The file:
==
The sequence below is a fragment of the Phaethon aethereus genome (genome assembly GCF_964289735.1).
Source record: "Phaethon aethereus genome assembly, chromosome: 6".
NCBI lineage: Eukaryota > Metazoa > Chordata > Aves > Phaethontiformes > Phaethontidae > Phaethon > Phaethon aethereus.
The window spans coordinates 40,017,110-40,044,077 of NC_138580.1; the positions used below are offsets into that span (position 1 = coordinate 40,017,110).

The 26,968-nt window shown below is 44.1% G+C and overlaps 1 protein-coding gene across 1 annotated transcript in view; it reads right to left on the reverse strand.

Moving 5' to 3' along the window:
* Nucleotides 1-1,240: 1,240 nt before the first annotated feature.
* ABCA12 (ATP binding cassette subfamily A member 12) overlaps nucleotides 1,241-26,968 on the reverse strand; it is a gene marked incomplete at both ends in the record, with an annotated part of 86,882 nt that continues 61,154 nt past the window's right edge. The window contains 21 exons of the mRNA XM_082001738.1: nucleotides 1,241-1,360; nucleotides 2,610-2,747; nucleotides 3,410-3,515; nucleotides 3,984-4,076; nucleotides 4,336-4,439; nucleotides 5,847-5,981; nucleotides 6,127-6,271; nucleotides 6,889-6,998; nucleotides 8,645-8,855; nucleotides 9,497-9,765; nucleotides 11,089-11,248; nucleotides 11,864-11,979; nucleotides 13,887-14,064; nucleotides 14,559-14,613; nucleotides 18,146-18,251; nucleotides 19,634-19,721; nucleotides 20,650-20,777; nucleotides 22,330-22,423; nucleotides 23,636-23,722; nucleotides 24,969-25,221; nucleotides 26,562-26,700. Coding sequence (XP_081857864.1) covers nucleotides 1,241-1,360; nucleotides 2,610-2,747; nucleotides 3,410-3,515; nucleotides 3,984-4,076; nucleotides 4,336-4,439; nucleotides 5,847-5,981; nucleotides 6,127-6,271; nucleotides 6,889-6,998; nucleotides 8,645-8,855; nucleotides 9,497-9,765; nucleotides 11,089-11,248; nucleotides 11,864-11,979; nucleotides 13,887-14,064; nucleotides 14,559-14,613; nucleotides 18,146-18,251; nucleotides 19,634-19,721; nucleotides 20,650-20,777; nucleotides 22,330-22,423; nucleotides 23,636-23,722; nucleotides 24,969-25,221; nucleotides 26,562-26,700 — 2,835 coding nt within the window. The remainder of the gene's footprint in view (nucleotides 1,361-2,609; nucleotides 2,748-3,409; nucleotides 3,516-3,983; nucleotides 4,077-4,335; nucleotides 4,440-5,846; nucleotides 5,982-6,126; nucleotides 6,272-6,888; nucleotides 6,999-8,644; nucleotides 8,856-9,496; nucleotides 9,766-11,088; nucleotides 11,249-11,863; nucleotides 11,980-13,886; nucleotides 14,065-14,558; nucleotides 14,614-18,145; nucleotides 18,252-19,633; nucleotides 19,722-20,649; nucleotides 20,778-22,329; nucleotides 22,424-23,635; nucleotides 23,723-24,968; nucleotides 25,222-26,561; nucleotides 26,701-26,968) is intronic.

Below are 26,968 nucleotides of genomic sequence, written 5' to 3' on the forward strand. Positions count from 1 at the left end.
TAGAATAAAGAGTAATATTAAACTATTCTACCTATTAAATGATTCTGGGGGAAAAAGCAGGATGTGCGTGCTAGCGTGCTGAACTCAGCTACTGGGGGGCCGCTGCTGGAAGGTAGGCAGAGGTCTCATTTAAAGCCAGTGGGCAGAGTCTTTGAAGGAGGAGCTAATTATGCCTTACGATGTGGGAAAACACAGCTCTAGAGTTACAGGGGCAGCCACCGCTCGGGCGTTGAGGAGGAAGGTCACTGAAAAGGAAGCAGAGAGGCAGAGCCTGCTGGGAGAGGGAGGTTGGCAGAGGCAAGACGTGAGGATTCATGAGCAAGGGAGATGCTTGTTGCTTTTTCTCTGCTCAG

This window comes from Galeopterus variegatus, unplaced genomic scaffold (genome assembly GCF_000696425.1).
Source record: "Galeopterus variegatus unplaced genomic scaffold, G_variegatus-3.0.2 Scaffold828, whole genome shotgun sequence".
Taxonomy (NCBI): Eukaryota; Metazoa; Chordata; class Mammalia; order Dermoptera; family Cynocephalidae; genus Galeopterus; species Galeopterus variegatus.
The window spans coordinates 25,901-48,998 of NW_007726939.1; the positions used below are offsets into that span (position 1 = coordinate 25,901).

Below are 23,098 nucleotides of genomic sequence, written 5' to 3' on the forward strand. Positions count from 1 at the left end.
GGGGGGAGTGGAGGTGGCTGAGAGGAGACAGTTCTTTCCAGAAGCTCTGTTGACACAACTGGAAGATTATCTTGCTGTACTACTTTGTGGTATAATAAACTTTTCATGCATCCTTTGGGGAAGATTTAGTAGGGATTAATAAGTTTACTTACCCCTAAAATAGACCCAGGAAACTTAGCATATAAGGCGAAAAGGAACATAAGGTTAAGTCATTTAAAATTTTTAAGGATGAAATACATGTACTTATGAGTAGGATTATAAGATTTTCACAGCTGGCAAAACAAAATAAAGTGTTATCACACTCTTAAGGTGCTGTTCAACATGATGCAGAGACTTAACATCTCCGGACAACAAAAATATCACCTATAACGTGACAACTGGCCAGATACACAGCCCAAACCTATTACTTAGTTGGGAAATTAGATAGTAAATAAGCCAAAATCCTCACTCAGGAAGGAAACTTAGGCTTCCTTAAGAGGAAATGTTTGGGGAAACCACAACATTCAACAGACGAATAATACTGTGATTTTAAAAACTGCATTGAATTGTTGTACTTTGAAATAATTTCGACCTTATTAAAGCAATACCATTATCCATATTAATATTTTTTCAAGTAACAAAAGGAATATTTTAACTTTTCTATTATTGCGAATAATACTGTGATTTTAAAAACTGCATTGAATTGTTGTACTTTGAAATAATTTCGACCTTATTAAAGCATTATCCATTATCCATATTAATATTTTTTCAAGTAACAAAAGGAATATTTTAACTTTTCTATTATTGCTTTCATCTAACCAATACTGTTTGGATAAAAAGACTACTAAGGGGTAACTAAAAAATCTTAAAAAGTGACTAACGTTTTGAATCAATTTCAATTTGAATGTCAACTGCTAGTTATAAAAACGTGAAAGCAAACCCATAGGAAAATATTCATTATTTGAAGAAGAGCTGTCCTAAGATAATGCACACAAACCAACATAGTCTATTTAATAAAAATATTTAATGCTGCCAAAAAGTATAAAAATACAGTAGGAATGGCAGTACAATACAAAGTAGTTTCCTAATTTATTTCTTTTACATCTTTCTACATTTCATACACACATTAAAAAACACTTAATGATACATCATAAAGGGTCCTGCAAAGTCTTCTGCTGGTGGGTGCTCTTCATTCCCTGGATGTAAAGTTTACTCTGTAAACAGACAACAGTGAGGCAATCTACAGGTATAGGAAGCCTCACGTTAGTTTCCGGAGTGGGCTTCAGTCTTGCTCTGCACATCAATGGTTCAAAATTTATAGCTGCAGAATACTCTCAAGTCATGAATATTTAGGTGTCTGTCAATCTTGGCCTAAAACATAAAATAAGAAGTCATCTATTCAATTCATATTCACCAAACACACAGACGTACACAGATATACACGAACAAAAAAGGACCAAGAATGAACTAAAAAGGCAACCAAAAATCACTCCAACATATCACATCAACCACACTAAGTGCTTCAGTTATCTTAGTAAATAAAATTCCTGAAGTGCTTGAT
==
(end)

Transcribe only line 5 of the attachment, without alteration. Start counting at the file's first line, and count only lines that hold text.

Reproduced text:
The 26,968-nt window shown below is 44.1% G+C and overlaps 1 protein-coding gene across 1 annotated transcript in view; it reads right to left on the reverse strand.